This is nothing less than a tragedy, impacting whole communities and cities across the nation. Despite a predicted shortage of religious personnel and other on-going issues, these buildings and community landmarks could have a better future. Led by community input and with public-private partnerships, advocates can pool resources together – including Landmark designation – to keep these buildings alive. After all, these buildings and parishes are more than religious centers, but also community centers—hosting neighborhood meetings, food pantries, daycare, family and addiction counseling, educational facilities and warming centers in the most inclement weather. We can collectively do better and want to spotlight these amazing buildings that are both Chicago and world treasures.
THREATS
It is now apparent that a wave of church closings is imminent. With an estimated 75 Catholic churches expected to close or consolidate over the next 10 years, this current restructuring of the Archdiocese of Chicago would be almost twice as large as the 1990 restructuring under then-archbishop Joseph Cardinal Benardin.

Many of the churches targeted first for closure are the oldest and largest buildings and have higher operating costs; not surprisingly, this number includes many of Chicago’s most architecturally and historically significant churches.

Currently there are 19 churches threatened with their doors being shuttered. For generations these churches served as spiritual centers and anchors to their parishes and neighborhoods. A majority of the churches are located on the South Side.

The following churches have been added to the rapidly growing Preservation Chicago Endangered Church Watch List (listed by location North to South):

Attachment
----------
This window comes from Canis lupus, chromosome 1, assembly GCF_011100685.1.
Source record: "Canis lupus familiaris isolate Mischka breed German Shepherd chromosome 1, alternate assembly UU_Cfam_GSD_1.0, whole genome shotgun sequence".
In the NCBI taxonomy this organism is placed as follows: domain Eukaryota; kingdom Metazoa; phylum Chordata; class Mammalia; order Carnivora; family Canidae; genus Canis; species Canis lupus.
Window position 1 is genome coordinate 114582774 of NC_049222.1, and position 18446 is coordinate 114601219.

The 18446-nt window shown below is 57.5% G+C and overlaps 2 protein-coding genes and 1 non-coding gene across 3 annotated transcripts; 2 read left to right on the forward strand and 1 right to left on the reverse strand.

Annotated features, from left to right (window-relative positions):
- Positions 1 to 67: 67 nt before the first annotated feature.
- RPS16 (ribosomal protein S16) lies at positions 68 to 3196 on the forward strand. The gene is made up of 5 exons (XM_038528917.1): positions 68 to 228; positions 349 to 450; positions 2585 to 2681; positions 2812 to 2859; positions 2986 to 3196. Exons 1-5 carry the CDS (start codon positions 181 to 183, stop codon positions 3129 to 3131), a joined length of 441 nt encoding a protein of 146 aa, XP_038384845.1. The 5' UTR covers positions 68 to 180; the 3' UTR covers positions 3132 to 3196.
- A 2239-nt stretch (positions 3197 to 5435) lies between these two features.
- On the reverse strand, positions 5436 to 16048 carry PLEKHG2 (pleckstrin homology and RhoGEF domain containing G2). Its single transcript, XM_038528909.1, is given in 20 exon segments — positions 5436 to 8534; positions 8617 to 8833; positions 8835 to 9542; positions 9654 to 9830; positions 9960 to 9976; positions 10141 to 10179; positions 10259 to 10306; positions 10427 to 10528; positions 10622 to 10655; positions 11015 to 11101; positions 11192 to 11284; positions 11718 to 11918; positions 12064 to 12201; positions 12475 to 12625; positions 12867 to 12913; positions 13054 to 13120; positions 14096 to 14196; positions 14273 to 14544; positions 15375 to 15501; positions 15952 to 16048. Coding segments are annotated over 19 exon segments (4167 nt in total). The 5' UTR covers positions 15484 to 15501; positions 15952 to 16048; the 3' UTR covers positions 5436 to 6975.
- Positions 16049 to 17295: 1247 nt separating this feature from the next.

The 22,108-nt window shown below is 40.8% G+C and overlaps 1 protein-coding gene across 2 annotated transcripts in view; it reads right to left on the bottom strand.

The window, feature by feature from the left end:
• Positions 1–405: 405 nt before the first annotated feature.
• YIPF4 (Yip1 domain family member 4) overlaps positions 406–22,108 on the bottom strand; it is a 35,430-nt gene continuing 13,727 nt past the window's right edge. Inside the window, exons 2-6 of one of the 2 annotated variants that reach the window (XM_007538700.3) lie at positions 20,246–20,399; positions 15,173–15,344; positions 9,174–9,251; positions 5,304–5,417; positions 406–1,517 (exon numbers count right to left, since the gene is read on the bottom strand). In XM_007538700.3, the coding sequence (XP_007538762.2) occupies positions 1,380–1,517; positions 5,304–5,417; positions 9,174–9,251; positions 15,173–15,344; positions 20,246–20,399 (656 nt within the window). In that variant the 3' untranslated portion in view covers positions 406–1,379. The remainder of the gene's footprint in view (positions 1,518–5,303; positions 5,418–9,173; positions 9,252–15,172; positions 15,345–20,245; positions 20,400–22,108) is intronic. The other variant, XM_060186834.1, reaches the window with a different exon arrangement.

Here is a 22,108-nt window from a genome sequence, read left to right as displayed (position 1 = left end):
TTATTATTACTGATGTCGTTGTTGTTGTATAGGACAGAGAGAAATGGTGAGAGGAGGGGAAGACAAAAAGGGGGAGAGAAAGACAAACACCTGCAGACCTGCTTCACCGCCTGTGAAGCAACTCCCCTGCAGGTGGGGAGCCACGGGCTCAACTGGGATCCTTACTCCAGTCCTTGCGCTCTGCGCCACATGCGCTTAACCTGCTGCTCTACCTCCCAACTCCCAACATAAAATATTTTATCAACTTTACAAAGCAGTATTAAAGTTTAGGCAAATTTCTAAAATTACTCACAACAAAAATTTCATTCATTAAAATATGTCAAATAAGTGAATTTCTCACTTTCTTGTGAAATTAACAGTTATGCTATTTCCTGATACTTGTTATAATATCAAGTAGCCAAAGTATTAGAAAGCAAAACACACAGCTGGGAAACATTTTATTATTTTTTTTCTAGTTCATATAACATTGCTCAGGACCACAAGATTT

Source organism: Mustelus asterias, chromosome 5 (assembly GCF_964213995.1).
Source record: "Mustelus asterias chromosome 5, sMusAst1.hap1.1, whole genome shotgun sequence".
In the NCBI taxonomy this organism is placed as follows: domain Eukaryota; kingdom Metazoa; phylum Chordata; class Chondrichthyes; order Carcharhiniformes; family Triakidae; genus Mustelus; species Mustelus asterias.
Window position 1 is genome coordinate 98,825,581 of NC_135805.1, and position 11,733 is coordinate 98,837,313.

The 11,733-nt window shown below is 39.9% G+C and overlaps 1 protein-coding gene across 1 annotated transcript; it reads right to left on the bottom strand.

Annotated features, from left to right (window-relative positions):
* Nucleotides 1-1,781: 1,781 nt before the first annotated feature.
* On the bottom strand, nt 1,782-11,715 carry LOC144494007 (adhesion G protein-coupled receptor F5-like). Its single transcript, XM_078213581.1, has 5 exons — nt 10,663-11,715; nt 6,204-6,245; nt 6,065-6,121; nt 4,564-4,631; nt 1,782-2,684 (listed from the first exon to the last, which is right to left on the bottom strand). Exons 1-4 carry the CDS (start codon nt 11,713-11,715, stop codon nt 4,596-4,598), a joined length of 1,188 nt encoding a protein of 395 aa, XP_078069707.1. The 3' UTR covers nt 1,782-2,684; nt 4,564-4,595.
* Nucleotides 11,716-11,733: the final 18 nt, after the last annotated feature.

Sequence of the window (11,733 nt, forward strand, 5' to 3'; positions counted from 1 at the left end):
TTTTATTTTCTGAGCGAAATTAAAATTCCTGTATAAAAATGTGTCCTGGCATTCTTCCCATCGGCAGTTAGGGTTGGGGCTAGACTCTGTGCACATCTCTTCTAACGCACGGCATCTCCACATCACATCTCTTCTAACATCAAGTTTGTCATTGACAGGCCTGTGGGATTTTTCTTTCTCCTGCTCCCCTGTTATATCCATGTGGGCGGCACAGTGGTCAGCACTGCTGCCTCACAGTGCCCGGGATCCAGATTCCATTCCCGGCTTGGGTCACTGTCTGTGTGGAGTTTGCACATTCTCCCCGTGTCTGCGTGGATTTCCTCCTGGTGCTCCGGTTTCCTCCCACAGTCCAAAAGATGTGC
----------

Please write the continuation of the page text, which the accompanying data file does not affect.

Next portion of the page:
St. Ita
St. Thomas of Canterbury
St. Mary of the Lake
St. Stanislaus Kostka
Notre Dame de Chicago
Holy Family
St. Adalbert (listed twice on Chicago 7 list in 2014, 2016)
St. Therese Chinese Catholic Church and School
St. Jerome Croatian
All Saints – St. Anthony
St. Barbara
Santa Lucia – Santa Maria Incoronata
St. Mary of Perpetual Help
Nativity of Our Lord
St. Gabriel
St. Michael Archangel
St. Camillus
St. Felicitas
St. Joachim

Most of these churches are either Red or Orange coded in the Chicago Historic Resources Survey (CHRS). In the CHRS, a color-coded ranking system was used to identify historic and architectural significance relative to age, degree of external physical integrity and level of possible significance.

The CHRS defines Red-coded properties as buildings which “possess some architectural feature or historical association that made them potentially significant in the broader context of the City of Chicago, the State of Illinois or the United States of America.”

The CHRS defines Orange-coded properties as buildings which “possess some architectural feature or historical association that made them potentially significant in the context of the surrounding community.”